The Northern Lights are seen above the ash plume of Iceland's Eyjafjallajokull volcano on April 23. Iceland's volcanic eruption was spewing far less ash on Thursday and the plume of smoke was low, but a change of wind direction meant Iceland's airports were now set to close for the first time.
The Icelandic volcano ash cloud drifting over Northern Europe grounded hundreds of flights, frustrating travelers.
The Iceland eruption of the Grímsvötn volcano Saturday was far larger than than last year's Eyjafjallajökull eruption, but scientists say it is unlikely to disrupt Europe as much.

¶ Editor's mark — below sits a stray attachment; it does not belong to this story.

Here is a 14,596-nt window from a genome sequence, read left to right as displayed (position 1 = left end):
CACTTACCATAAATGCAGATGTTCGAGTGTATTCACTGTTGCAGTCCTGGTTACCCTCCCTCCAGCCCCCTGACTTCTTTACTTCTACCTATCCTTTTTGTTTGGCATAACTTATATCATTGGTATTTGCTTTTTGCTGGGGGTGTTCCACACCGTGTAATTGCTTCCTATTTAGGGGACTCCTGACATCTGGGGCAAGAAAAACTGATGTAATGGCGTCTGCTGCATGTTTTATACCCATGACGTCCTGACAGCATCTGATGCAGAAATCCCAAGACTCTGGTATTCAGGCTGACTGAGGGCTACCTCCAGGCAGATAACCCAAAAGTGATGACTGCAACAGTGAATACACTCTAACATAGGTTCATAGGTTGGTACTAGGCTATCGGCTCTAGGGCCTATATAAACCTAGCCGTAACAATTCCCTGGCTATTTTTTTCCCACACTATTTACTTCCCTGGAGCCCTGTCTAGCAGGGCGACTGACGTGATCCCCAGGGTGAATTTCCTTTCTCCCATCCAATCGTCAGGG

The volcanic ash cloud from Iceland dissipated today and a British Airways labor strike was canceled, allowing Europe's airports to return to near-normal operations. But the British Met Office is taking fire for its volcanic ash cloud forecasts.
Citing the government bailout after the Sept. 11 shutdown of US airspace, European airlines are seeking government compensation over groundings caused by the ash cloud released from an Iceland volcano. So are some stranded passengers.